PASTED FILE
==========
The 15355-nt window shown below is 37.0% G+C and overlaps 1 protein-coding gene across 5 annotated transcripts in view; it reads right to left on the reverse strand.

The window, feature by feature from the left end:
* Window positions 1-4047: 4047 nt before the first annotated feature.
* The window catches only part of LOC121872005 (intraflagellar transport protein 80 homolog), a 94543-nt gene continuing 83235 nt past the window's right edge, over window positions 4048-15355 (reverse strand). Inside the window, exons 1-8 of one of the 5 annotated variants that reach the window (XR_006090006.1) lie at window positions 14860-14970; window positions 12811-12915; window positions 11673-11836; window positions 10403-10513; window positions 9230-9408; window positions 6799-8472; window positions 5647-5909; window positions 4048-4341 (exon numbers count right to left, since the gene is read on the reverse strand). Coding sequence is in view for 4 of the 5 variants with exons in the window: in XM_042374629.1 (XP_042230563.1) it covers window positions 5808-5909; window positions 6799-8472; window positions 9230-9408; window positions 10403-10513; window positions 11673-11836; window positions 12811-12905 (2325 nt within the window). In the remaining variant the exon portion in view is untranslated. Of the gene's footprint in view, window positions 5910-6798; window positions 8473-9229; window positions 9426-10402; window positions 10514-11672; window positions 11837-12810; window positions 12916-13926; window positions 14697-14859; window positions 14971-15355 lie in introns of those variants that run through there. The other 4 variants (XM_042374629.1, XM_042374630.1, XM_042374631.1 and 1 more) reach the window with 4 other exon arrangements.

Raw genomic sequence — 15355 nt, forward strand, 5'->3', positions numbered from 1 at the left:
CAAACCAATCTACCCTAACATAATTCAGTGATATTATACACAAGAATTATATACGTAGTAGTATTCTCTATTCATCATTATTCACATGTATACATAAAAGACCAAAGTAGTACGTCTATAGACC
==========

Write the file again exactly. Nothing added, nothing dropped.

The 15355-nt window shown below is 37.0% G+C and overlaps 1 protein-coding gene across 5 annotated transcripts in view; it reads right to left on the reverse strand.

The window, feature by feature from the left end:
* Window positions 1-4047: 4047 nt before the first annotated feature.
* The window catches only part of LOC121872005 (intraflagellar transport protein 80 homolog), a 94543-nt gene continuing 83235 nt past the window's right edge, over window positions 4048-15355 (reverse strand). Inside the window, exons 1-8 of one of the 5 annotated variants that reach the window (XR_006090006.1) lie at window positions 14860-14970; window positions 12811-12915; window positions 11673-11836; window positions 10403-10513; window positions 9230-9408; window positions 6799-8472; window positions 5647-5909; window positions 4048-4341 (exon numbers count right to left, since the gene is read on the reverse strand). Coding sequence is in view for 4 of the 5 variants with exons in the window: in XM_042374629.1 (XP_042230563.1) it covers window positions 5808-5909; window positions 6799-8472; window positions 9230-9408; window positions 10403-10513; window positions 11673-11836; window positions 12811-12905 (2325 nt within the window). In the remaining variant the exon portion in view is untranslated. Of the gene's footprint in view, window positions 5910-6798; window positions 8473-9229; window positions 9426-10402; window positions 10514-11672; window positions 11837-12810; window positions 12916-13926; window positions 14697-14859; window positions 14971-15355 lie in introns of those variants that run through there. The other 4 variants (XM_042374629.1, XM_042374630.1, XM_042374631.1 and 1 more) reach the window with 4 other exon arrangements.

Raw genomic sequence — 15355 nt, forward strand, 5'->3', positions numbered from 1 at the left:
CAAACCAATCTACCCTAACATAATTCAGTGATATTATACACAAGAATTATATACGTAGTAGTATTCTCTATTCATCATTATTCACATGTATACATAAAAGACCAAAGTAGTACGTCTATAGACC